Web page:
Protecting Climate Progress: ecoAmerica Leaders Gather to Discuss the Implications of the Election

climate-progressClimate advocates in America (and around the world) woke up to a new reality on November 9th. We are all now looking for common ground to address the threats to climate progress that the Trump administration presents.
On November 29th, leaders from the Blessed Tomorrow, Climate for Health, and Path to Positive Communities programs and members of the media gathered in an open-forum call to discuss the implications of the election. Dr. Georges Benjamin, Executive Director, American Public Health Association; Jackie Dupont-Walker, Director, Social Action Commission, AME Church; Joe Romm, Editor, Climate Progress; and Jonathan Voss, Vice President, Lake Research Partners joined ecoAmerica President Bob Perkowitz to explore how to protect our collective progress on climate solutions, and maximize our effectiveness over the coming weeks and months. Below is a summary of some of the major points discussed.
How did we get things so wrong in the election?
It was combination of things, including poor messaging. Our panelists pointed to the overwhelming prevalence of fake news and the inability of the media to impartially cover a candidate who “didn’t play by the rules.” Also mentioned were key election dynamics such as voter suppression, inaccurate polling, and the hidden Trump vote (see Jonathan Voss’ detailed analysis here). Our speakers reminded us that this was “not an election about climate change,” as the issue was barely discussed in the debates and by the media. They also cited a lack of inclusiveness in climate outreach. As one panelist said, “If we believe we are the trusted voices, we need to not only talk, but listen.”
Looking back, could we have done something differently to change the outcome?
We have the facts on our side – but we could have communicated them better. Multiple polls have shown that Americans believe climate change is happening, are concerned about it, and are strongly in favor of climate solutions, so “we need to insist that our candidates make this a priority.”
In hindsight, we could have had more and better discussions within local communities about the benefits of climate solutions, similar to the conversations about the Affordable Care Act that made it clear to voters how that policy directly affected them. “Those dots were not connected in a meaningful way.” A stronger economic message that focused on solutions, not problems, is needed to “give people something to vote for, not against.”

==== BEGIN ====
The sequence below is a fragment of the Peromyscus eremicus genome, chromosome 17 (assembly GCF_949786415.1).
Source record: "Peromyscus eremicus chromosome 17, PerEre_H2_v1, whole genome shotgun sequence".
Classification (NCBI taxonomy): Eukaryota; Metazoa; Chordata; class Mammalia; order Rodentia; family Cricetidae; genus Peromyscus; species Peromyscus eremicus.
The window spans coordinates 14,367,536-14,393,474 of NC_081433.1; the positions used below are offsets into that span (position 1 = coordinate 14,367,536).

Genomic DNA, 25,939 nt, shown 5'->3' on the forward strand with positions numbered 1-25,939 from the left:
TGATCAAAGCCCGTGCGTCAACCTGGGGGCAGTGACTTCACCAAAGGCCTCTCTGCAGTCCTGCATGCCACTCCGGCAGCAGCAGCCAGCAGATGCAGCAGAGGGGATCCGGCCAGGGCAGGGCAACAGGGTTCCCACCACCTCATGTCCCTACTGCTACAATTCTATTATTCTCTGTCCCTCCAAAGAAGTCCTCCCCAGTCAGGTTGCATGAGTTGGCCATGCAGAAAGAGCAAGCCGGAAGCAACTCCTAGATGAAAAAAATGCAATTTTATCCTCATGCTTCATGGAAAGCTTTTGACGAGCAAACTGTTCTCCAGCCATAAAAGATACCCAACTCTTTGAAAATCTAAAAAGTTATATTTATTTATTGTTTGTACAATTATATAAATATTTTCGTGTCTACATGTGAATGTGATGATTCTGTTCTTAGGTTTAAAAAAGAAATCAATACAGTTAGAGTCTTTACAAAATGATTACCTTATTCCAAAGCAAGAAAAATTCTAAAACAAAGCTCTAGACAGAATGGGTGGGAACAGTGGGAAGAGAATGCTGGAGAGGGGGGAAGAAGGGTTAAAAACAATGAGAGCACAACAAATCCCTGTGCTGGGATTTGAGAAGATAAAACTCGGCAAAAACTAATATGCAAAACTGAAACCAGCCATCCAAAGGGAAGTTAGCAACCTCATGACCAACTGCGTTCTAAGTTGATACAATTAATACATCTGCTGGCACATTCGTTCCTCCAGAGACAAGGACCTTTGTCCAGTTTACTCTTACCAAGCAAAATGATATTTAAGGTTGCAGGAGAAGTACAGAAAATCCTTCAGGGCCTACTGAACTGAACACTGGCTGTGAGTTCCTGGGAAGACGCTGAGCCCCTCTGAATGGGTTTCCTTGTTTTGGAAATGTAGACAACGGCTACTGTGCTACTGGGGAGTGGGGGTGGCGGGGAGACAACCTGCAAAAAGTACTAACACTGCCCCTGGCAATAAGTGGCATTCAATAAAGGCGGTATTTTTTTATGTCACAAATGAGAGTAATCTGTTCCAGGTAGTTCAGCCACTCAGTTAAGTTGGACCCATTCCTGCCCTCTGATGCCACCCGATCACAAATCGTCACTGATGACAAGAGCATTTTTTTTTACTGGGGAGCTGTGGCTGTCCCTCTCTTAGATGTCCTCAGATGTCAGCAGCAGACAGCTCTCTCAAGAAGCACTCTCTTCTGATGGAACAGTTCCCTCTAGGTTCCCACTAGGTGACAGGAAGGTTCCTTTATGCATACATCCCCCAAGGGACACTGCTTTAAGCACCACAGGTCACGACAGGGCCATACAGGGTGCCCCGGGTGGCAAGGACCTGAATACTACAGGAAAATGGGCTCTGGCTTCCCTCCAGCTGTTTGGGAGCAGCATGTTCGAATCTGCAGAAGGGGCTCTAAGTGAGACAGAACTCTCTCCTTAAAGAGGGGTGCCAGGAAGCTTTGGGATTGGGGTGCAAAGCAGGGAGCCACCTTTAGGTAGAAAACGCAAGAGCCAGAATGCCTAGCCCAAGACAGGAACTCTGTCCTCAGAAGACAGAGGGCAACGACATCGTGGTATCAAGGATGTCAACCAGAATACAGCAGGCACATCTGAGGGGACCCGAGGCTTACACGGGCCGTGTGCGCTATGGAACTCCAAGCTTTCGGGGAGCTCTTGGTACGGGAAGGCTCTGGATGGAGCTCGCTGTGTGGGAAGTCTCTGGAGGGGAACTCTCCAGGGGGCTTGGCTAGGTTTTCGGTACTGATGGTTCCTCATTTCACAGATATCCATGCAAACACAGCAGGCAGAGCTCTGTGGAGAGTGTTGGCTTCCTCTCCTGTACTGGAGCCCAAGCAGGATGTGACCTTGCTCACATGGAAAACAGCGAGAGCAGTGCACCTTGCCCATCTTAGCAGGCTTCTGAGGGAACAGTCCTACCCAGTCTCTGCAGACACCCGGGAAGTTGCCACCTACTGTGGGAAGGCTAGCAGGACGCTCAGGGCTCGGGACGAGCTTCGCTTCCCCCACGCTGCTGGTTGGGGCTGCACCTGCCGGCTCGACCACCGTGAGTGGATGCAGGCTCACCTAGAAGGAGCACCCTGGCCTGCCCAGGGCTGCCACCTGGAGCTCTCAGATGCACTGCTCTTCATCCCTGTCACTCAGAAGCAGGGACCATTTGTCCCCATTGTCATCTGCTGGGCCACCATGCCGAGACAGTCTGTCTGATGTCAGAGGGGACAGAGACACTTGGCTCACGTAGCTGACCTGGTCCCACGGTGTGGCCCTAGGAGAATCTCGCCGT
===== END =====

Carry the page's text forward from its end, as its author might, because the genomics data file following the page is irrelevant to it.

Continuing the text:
“The message we have to carry is this is how [climate change] impacts you and future generations. This is how to ensure a better future.”

What should we all do to try to protect the climate progress we have made in the past couple of years?
We need a message that’s not only more relevant, but more emphatic. As one panelist said, “Our voices need to be loud enough for people to hear, because people are still being left out. As you discuss [green] jobs, how will it reach us?”
The panelists called our current situation an “all-hands-on-deck moment.” What happens in the next four years could determine the fate of the planet for the next 1,000 years, so must act quickly to take advantage of the enormous opportunities this challenge presents. The rest of the world will continue moving toward a low-carbon future, and we need to make sure we’re part of that transformation.
Not only do we have to act fast – we also have to act on multiple fronts and continue to offer solutions where we can, whether it’s at the state or local level.

“We need to build alliances and expand the base. Everyone in the movement needs to find their comparative advantage and move forward.”

How can we galvanize the general public outside of environmental circles?
The panelists suggested reaching out through social media and inviting people to engage in climate conversations, but also taking advantage of the opportunity to “have a face-to-face conversation about things that we can do something about – like active transportation.” One speaker was especially encouraged “not only by the Millennials, but the Gen Xers who are beginning to raise questions about the legacies they will leave.”
How can we explain climate opportunities in a way that appeals to business?
What’s happened in the last four years “has turned the future around,” in the words of one panelist, who cited the remarkable recent wins in affordable clean energy, low-cost batteries, and electric vehicles. Now, the challenge is getting those technologies into marketplace as fast as possible. Said the panelist, “I urge people to go to the states and work with them – they get this.” We shouldn’t underestimate places like California that are setting trends for climate action.
Letter from American leaders to Donald Trump
A portion of the call was set aside to discuss an early draft of a letter to Donald Trump, insisting on a clean-energy future for America and urging the President-elect to heed scientific facts about climate change. The finalized statement, which was signed by nearly 100 American religious leaders, health and medical professionals, business executives, community leaders, and educators, appeared in USA TODAY on December 12. Learn more about the letter here. To read the declaration and add your voice, visit
We’d like to thank everyone who attended and participated in the call – especially our panelists. We’re looking forward to further collaboration and positive action in 2017. For more information on our advocacy efforts, visit and follow us on Twitter.

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